Bank of Uganda data shows that the shilling closed at 3,715/3,725 buying and selling respectively on average. T
The shilling gained marginally on Wednesday and is forecast to register further gains due to slowing dollar demand by importers as well as flows from Christmas remittances from Ugandans abroad and non-governmental organisations, analysts say.
Bank of Uganda data shows that the shilling closed at 3,715/3,725 buying and selling respectively on average. This was slightly stronger than 3,721.04/3,731.04 in the first trading session of the day.
Stephen Kaboyo, the CEO of Alpha Capital Partners noted that the shilling has been strengthening for a week now due to the subdued appetite for forex from market players, but towards the close of the week, the unit marginally weakened, undercut by a mild rebound in demand across all sectors.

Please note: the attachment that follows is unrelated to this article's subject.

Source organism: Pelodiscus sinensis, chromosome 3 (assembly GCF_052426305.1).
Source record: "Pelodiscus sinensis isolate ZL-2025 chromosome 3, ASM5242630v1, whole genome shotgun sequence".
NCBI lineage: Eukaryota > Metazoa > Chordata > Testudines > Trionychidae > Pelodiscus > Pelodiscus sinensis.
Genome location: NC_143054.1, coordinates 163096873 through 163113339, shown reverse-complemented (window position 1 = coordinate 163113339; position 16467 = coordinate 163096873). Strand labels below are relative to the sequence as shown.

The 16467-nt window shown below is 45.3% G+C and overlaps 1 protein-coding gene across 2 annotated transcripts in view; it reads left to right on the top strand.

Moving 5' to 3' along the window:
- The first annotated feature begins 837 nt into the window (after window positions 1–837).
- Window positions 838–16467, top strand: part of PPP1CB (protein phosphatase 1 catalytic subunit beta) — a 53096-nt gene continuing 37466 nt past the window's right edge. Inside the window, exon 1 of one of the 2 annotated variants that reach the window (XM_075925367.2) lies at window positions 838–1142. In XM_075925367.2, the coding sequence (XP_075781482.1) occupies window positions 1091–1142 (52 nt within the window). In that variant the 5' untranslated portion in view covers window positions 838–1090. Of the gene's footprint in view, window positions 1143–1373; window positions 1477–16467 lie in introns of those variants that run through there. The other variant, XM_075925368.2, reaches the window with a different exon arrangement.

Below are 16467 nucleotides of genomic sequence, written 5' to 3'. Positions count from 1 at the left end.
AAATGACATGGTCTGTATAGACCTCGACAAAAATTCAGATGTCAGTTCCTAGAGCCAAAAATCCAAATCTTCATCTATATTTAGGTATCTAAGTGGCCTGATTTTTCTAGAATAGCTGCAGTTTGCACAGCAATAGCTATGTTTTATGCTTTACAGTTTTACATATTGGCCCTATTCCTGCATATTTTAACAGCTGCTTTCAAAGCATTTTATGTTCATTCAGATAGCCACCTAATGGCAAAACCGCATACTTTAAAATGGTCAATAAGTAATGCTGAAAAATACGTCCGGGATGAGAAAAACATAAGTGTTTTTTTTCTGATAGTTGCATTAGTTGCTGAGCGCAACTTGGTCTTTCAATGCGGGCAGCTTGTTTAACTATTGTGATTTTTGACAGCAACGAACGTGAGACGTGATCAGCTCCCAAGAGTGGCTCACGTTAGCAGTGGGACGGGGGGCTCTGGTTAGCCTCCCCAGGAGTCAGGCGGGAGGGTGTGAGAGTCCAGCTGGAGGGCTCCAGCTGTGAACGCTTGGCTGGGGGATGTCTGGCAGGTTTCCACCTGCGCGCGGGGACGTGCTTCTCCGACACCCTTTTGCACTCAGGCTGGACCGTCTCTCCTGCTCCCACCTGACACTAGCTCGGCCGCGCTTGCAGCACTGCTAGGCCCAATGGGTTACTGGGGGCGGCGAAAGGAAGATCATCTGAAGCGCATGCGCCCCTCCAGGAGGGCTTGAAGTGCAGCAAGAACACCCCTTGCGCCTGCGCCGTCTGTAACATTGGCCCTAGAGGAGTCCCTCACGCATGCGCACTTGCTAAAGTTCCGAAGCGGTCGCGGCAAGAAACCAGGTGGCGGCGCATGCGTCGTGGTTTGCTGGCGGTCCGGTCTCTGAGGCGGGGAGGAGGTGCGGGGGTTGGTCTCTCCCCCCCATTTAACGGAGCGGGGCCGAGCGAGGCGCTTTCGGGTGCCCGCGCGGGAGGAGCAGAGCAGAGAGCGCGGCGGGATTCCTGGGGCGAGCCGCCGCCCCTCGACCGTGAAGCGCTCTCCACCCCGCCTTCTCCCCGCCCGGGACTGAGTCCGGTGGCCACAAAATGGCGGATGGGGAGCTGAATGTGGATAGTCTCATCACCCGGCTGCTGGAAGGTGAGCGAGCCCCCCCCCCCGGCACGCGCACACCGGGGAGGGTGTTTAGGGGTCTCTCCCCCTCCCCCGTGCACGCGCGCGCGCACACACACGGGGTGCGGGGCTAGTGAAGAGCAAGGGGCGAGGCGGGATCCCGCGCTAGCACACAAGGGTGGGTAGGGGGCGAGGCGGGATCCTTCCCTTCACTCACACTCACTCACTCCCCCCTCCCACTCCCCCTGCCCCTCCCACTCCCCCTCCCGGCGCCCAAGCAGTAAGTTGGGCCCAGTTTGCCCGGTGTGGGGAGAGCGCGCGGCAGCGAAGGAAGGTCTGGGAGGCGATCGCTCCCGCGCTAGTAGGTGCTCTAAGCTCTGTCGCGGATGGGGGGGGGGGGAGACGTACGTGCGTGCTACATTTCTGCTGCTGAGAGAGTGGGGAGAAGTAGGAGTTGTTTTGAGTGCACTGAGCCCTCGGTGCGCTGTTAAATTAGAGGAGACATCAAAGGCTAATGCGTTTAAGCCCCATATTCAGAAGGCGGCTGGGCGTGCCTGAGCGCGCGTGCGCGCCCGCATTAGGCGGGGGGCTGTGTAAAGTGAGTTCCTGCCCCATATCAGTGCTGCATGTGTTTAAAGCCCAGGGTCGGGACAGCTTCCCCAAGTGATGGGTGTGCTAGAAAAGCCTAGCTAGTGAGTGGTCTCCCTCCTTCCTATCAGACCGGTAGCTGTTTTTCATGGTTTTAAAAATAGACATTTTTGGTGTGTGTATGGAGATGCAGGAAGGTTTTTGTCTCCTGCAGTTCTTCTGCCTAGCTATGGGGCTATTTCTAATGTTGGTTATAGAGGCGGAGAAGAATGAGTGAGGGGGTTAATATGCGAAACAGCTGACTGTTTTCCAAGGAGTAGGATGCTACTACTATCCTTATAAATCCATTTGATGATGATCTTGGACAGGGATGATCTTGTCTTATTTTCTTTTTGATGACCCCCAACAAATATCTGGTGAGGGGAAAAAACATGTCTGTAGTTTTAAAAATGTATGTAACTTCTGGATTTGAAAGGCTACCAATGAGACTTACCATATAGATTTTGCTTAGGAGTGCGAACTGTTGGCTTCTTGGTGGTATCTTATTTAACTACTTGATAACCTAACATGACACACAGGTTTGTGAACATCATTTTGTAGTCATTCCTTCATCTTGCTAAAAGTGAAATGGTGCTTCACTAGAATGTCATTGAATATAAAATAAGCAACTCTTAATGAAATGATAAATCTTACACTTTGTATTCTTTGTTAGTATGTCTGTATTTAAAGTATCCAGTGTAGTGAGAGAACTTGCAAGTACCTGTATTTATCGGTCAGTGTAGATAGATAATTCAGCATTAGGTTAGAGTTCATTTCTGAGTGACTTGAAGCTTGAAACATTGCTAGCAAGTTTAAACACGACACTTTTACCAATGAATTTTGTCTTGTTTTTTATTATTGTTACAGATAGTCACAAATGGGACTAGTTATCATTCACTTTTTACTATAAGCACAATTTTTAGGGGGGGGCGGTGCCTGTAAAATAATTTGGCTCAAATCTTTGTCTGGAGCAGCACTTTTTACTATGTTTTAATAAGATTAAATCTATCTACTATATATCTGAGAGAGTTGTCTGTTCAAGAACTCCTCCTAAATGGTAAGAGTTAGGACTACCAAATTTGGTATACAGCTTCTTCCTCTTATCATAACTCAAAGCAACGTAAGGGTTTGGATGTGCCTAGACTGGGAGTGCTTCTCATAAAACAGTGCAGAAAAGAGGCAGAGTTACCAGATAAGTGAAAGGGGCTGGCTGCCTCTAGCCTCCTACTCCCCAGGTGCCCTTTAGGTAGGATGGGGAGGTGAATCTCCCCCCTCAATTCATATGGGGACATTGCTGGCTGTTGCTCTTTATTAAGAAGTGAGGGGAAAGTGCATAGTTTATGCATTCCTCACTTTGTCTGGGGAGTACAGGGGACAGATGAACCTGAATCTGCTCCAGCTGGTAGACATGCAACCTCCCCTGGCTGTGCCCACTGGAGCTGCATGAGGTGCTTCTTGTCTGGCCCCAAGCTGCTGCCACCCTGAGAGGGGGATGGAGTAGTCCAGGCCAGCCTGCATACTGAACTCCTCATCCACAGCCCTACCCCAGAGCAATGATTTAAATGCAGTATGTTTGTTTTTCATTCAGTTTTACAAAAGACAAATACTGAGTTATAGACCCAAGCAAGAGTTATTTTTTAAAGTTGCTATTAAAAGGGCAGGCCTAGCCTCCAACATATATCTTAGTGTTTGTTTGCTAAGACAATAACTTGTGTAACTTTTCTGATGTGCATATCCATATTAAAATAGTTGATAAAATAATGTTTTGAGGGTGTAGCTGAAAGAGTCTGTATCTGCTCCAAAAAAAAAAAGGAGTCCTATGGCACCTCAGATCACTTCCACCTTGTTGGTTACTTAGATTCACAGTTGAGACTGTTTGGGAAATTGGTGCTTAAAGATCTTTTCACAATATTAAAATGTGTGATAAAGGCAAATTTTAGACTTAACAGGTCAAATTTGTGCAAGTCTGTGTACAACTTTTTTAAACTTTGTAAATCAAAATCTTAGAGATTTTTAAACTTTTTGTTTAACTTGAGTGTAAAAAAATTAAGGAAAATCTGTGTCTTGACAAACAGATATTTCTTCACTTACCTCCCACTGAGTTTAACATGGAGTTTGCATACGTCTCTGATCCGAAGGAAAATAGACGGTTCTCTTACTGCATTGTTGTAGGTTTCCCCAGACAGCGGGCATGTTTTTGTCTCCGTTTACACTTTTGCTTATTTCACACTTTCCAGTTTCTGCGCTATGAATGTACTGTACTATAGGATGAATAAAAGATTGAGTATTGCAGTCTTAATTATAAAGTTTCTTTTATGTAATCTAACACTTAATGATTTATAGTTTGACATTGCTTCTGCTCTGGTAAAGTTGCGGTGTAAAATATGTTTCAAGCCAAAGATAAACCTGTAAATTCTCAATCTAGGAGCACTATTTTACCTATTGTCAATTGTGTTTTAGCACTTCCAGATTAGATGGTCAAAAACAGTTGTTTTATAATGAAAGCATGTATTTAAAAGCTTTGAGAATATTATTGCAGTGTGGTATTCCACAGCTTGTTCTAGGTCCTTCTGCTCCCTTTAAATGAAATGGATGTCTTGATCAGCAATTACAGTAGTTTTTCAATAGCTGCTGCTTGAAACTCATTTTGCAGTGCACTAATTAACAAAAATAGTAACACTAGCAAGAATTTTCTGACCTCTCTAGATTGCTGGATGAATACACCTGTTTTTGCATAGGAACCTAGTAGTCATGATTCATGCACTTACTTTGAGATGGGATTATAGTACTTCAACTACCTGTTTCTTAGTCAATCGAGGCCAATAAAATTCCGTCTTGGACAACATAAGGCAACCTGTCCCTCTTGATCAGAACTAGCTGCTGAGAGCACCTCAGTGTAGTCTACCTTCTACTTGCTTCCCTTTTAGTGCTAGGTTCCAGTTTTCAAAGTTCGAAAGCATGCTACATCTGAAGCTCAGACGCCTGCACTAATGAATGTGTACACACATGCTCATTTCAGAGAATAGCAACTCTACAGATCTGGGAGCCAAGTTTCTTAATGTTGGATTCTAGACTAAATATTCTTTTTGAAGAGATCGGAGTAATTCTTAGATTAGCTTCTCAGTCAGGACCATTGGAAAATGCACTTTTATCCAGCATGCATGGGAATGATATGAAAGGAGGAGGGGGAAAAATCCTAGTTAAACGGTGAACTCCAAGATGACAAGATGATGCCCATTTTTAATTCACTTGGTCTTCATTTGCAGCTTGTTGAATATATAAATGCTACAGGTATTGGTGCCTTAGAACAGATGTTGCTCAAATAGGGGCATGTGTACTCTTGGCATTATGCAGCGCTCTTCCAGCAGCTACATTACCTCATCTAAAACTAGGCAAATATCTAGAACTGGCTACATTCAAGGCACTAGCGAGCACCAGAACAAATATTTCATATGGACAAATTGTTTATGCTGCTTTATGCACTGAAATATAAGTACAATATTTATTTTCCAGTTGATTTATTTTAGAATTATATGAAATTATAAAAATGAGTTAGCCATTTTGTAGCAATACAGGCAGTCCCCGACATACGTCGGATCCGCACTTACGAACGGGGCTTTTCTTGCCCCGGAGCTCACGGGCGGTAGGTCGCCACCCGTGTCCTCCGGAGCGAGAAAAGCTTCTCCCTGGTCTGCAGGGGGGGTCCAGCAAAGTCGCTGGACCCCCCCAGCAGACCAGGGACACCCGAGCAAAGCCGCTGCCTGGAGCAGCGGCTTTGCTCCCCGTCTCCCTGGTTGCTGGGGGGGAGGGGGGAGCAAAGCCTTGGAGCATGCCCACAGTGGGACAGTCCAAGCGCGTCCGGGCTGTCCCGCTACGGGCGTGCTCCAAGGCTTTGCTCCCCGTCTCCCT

In the regional markets, the Kenya shilling came under pressure and weakened to a 10 month low on account elevated import demand and excess liquidity in the money markets. Trading was in the range of 102.95/103.15.
In international currency markets, the US dollar was lifted by events in Britain as the pound sterling lay battered after a bout of political turmoil fanned fears that the UK could crush out of the EU without a divorce deal.
In the commodities market, oil prices regained a little composure after the recent drubbing helped by a decline in US fuel stockpiles and the possibility of a cut in OPEC output. A barrel of Brent crude traded $67.14.
“In the coming days, the shilling is likely to firm up, supported by trickle in of end year inflows, while on the demand side, market activity is expected to slow down on account of corporates beginning their end of year winding up processes,” Kaboyo said.